Saturday, August 26, 2006


Tangipahoa RiverJurisdynamics is very pleased to welcome visitors from Red State Rabble, where Pat Hayes has done a splendid job documenting public disputes over the teaching of evolution in Kansas public schools and advocating the only scientifically and legally defensible outcome. I believe that this stream of visitors deserves a little background on an episode to which I have alluded as the federal judiciary's most disgraceful performance with respect to the teaching of evolution. It is an episode I recount at great length in my article, Legal Mythmaking in a Time of Mass Extinctions: Reconciling Stories of Origins with Human Destiny, available for download via SSRN.

The case in question is the Supreme Court's otherwise routine denial of further review in a 2000 case styled Tangipahoa Parish Board of Education v. Freiler, 530 U.S. 1251 (2000). In Tangipahoa Parish (whose dominant geophysical feature is depicted here), a Louisiana school board had declared that lessons on "the Scientific Theory of Evolution" would "be presented to inform students of the scientific concept and not . . . to influence or dissuade the Biblical version of Creation or any other concept." The U.S. Court of Appeals for the Fifth Circuit duly invalidated the school board’s disclaimer. Public expressions challenging the scientific validity of evolution have no chance of withstanding the Supreme Court’s leading decisions regarding legal efforts to restrict the teaching of evolution. This is routine, settled law, a straightforward application of Epperson v. Arkansas, 393 U.S. 97 (1968), and Edwards v. Aguillard, 482 U.S. 578 (1987).

Justice Antonin Scalia, however, took extreme pains to dissent from this decision. He derided the appeals court’s reasoning -- and, by extension, that of his colleagues who voted to deny urther review -- as "quite simply absurd." He found no reasonable prospect of treating the school board’s "reference to . . . a reality of religious literature" as an unconstitutional “establishment of religion." After expressing seeming disapproval of Epperson and Edwards, Justice Scalia berated his colleagues for advancing further "the much beloved secular legend of the Monkey Trial."

Monkey trialJustice Scalia’s allusion to the 1925 prosecution of John Scopes for teaching evolution in a Tennessee high school represented a transparent political appeal to the shockingly powerful lobby that opposes the teaching of evolution in American public schools. Justice Scalia’s dissent in Tangipahoa Parish deserves condemnation because no other legal authority comes as close to supporting the teaching of creationism. The creationist lobby goes by the name "intelligent design" these days, but the enemy deserves to be called by its proper name: creationism. Justice Scalia’s shameless pandering gives judicial aid and comfort of the highest order to the creationist lobby.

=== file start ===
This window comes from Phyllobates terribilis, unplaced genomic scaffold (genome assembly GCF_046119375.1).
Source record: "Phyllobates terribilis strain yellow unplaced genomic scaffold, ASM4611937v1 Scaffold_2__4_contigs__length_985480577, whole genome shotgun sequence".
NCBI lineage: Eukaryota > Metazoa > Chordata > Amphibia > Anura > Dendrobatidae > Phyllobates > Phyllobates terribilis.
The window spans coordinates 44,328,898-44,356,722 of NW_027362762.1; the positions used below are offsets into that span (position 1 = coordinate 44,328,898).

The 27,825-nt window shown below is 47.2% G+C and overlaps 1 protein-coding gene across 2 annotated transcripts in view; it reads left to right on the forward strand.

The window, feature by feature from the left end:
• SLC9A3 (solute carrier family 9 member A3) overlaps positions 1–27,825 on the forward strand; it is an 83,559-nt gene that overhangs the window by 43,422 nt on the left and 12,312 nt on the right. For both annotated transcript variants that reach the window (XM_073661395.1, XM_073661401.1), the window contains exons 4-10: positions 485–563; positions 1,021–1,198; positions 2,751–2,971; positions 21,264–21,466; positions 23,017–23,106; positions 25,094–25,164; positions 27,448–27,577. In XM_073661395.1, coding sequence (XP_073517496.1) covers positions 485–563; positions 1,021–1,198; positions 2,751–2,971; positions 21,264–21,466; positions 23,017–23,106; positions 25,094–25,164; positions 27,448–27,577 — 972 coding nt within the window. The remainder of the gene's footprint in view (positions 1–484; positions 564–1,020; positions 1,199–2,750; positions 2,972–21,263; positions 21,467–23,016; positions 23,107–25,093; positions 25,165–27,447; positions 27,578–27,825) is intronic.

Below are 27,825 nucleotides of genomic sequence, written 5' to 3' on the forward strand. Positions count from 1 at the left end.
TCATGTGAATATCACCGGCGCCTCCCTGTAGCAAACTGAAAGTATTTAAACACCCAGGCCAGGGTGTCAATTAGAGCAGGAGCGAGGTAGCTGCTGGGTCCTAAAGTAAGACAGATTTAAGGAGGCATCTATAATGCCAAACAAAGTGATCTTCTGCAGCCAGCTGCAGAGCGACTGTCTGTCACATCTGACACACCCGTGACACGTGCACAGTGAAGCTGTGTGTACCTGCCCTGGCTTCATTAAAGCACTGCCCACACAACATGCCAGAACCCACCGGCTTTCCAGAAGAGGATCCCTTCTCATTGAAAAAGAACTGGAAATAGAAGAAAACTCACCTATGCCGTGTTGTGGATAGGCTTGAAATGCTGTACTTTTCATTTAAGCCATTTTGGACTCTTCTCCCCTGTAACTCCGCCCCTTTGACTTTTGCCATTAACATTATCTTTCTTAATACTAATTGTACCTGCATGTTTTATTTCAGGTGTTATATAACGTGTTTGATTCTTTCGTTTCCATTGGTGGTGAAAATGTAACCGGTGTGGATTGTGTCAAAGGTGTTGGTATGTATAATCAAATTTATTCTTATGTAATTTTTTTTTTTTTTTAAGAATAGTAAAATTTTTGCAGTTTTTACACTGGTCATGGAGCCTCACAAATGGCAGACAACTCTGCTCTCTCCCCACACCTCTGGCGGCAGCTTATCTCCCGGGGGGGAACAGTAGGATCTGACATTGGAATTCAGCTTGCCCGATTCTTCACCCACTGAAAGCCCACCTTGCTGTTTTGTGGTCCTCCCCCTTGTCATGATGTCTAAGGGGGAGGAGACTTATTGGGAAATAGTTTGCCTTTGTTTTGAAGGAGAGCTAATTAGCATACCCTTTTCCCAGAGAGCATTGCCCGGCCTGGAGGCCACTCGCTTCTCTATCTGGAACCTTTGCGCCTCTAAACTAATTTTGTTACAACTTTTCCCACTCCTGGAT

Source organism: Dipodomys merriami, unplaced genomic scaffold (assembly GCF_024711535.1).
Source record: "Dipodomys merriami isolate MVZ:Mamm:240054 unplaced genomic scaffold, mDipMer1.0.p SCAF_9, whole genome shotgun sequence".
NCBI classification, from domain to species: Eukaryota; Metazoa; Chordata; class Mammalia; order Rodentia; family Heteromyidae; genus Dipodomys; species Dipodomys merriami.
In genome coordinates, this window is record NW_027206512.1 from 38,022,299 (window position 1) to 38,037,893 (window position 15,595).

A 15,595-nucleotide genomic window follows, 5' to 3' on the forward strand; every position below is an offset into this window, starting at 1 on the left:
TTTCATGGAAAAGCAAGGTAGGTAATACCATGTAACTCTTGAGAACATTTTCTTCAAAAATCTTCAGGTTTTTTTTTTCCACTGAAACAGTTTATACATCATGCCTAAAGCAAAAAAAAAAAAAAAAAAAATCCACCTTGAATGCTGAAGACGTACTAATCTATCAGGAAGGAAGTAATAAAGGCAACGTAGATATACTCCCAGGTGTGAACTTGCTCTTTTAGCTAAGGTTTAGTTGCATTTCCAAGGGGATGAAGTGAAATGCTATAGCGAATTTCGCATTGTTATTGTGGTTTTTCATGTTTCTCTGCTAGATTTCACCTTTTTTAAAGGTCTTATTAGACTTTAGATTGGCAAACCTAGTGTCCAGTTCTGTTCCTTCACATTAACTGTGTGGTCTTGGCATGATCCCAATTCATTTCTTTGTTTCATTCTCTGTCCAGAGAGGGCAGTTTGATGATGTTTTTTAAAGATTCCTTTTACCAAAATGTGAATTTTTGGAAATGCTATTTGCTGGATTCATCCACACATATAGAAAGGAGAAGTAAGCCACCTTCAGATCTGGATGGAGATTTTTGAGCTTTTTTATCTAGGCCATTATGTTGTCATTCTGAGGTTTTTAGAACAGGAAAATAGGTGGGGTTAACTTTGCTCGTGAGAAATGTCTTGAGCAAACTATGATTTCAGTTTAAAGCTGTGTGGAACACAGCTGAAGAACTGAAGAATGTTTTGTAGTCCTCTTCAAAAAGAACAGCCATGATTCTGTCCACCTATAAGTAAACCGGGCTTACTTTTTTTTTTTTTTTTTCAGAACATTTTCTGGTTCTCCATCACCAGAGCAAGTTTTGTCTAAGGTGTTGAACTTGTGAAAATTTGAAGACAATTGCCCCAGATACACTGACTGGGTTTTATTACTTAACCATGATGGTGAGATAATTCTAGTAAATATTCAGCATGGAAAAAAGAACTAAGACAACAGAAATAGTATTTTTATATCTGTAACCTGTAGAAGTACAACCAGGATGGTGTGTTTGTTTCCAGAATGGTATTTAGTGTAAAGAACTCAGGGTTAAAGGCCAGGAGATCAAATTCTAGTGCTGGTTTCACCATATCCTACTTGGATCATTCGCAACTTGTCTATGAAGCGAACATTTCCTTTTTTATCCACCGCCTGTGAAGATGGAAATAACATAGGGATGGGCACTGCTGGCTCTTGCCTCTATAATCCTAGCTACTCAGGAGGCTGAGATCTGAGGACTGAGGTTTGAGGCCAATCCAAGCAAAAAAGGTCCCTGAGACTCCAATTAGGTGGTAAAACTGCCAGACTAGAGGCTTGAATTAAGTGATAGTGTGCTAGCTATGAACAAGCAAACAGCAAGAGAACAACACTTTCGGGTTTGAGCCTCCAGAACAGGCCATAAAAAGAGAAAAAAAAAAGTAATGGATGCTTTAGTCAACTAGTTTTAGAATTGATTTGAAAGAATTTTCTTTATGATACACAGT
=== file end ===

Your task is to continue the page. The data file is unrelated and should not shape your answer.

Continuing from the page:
Seen in the light of creationism’s slow but persistent growth into what Stephen Jay Gould has called a potentially "powerful champion[] of darkness," Justice Scalia’s gratuitous swipe at evolutionary biology in Tangipahoa Parish may be the most scientifically irresponsible passage in United States Reports. For sheer stupidity and public recklessness, Justice Scalia’s sarcastic reference to legal efforts to keep evolution in public school classrooms as a "secular legend" may actually eclipse Justice Oliver Wendell Holmes’s eugenicist epithet in Buck v. Bell, 274 U.S. 200, 207 (1927), "Three generations of imbeciles are enough."


Anonymous Anonymous said...

Scopes is a Legend.

You should separate the glaring lack of support for ID from the offensive nature of the science text at issue in Scopes, and the "secular legend" that arose that the book was good science.

It is ironic that you would link Scalia's opinion to Buck v. Bell, because the scientific evolutionary ideas at issue in the Scopes trial are the same ones at issue in Buck. The theory of evolution that was being pushed in Hunter's Civic Biology, the leading HS science text of its day and the book being prosecuted in Scopes, was EXACTLY the same idea of evolution that was being taught in Scopes.

See my post here:

Here are excerpts from the science text that Scopes was teaching, Hunter's Civic Biology:

"The Races of Man. — At the present time there exist upon the earth five races or varieties of man, each very different from the other in instincts, social customs, and, to an extent, in structure. These are the Ethiopian or negro type, originating in Africa; the Malay or brown race, from the islands of the Pacific; The American Indian; the Mongolian or yellow race, including the natives of China, Japan, and the Eskimos; and finally, the highest type of all, the caucasians, represented by the civilized white inhabitants of Europe and America."